When it rains it pours. While this old saw usually refers to a series or chain of bad events each subsequent event getting worse and worse as the event or moment in time proceeds—like when an organization suddenly sees four of its six VPs resign in quick succession, when it rains it pours—during the South Korean monsoon season it is quite literally true. Work is only about a twenty minute walk from home for me, and though many of my co-workers take a roughly $3 cab to work each day, lately Danielle and I have taken to walking. The only real problem with our it’s-only-a-twenty-minute-walk-why-would-we-take-a-cab approach was exposed on our second day of work at the Jeongbal campus of Korea POLY School when a little bit of what looked like manageable rain turned nearly instantly into a downpour so heavy it was as if the air had suddenly turned to water. Thus began my first full day as an English teacher.
To say that I live in Seoul is a bit disingenuous—that way that saying someone who lives in North Branch, MN lives in Minneapolis or St. Paul, or someone in Crystal Lake, IL saying they live in Chicago—but the urban sprawl that follows the Han River as it winds its way between the mountains on the northern half of the southern half of the peninsula makes everything just sort of blend in as Seoul. I live in Goyang. A suburb about an hour east-northeast from Seoul proper, situated in a district called Ilsan, on the southwestern side of the city; the side closest to the river. Nearby attractions to my apartment include Ilsan’s famous (at least within Korea) Lake Park, Lafesta Shopping and Entertainment Center, and Western Dom, an open-air shopping mall, and, of course, the school. I was told early on that while the streets have names, few of them are marked, and the best way of giving directions is in relation to these attractions, and the subway stations, which Goyang has the outermost four of on the impressively convoluted Seoul subway map’s orange line: Madu, Jeongbalsan, Juyeop, and Daehwa. To Seoul Station it is roughly a dollar and an hour through the tubes, or a little shorter, but more expensive, by bus or cab.
While exerting a facade of economic and urban spontaneity to the uninitiated, Ilsan emerges as a highly planned community upon closer inspection. Particularly when it comes to the massive Lake Park. The park, which at first glance looks like any ordinary park built around a lake, is actually part park, amphitheater, recreation center, and botanical garden. Features include a singing fountain with nightly light and music shows reminiscent of the massive fountain shows seen in Disney World, a cactus conservatory with the widest variety of cacti I’ve ever seen in one central location (and yes, I have been to Arizona), a crane cage which is, as it sounds, a large cage housing a live crane and another housing several peacocks, some of the most massive catfish I have ever seen, a plentiful garden of water lilies, an artificial waterfall, and two “folk swings,” which are swings large enough to stand on suspended from about 40 feet, and nearly 5km of biking, walking, and running trails (each a separate trail to at least attempt cutting down interference among the three sports, though the attempt is somewhat futile considering small children and other less-perceptive types are somewhat oblivious or indifferent toward the distinction; as a consequence it is not at all uncommon to see cycling teams nearly miss plowing into inattentively casual bikers, children, and others who have little sense of the de facto slower-traffic-keep-right type of traffic laws) that circumnavigate the man-made lake—the largest in the peninsula. Oh, and how could I forget the outdoor exercise equipment? So, but it isn’t just that these things are in Lake Park that makes it such a stand-out example of the planned city—any city could have a park with all these things in it, especially if there is a lake nearby—but rather it is that they are all so carefully and intentionally placed and organized, that after the first time around it becomes blatantly obvious that it is planned: e.g. the lake is always calm, even in the windiest of monsoon conditions, indicating that it can’t be deep enough to generate wavy conditions, nor can anyone boat on the lake. Additionally, the crystal clear lake-bottom can be attributed to the lack of any natural habitat, the only fauna and flora exit in a completely engineered environment.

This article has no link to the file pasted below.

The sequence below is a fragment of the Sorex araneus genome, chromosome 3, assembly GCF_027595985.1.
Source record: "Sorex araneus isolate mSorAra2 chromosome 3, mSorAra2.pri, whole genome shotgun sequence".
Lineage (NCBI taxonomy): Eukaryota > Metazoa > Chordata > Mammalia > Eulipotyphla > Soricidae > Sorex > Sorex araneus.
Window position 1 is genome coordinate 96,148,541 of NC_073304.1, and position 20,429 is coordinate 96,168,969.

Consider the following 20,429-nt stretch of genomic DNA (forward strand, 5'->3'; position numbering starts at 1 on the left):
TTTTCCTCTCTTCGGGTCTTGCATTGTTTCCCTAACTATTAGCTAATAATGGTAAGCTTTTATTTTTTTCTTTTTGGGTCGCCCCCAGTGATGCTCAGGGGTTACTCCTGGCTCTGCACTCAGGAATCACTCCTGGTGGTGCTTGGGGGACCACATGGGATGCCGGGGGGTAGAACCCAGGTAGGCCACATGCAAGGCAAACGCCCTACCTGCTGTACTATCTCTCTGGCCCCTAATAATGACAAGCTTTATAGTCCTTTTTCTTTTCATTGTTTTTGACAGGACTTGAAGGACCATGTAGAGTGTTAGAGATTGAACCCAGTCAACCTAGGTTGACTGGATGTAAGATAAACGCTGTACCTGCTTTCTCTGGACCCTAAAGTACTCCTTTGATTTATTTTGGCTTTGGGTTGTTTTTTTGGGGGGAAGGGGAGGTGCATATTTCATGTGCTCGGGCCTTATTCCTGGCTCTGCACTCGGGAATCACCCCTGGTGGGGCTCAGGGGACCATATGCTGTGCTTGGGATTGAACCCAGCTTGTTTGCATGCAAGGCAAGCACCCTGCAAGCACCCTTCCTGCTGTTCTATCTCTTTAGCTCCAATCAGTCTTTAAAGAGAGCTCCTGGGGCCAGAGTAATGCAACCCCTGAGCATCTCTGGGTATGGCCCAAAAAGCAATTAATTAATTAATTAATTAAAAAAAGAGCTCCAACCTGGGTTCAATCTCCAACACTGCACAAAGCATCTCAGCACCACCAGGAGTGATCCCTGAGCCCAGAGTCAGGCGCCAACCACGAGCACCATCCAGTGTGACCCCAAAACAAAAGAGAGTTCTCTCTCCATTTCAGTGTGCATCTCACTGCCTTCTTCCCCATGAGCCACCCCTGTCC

The key difference between this artificial or planned environment and other planned communities is that this park doesn’t have any tennis or basketball courts rendered dysfunctional due to the city’s need to cut the budget and willingness to sacrifice a park to save money, and it isn’t new. This gargantuan outdoor recreation facility—to call it a park is really not giving it its fair shake—has been around for at least twelve years, and is easily the most awesomely and thoughtfully put together, cleanest, and well maintained piece of public land I have ever had the pleasure of visiting. The Washington Mall, Boston Commons and any of Minneapolis and St. Paul’s public parks pale in comparison to Lake Park.
To wrap up what for you is, I am sure, a nauseatingly long post about a park, I’ll just say that Ilsan is an unlikely place to end up on the other end of the madness that is applying to and becoming an employee of a Korean Hogwon Academy or a school in the Korean pubic education world, but so far, two weeks in, is one I am excited about, and a place I look forward to exploring as my home for the next 50 weeks of my life.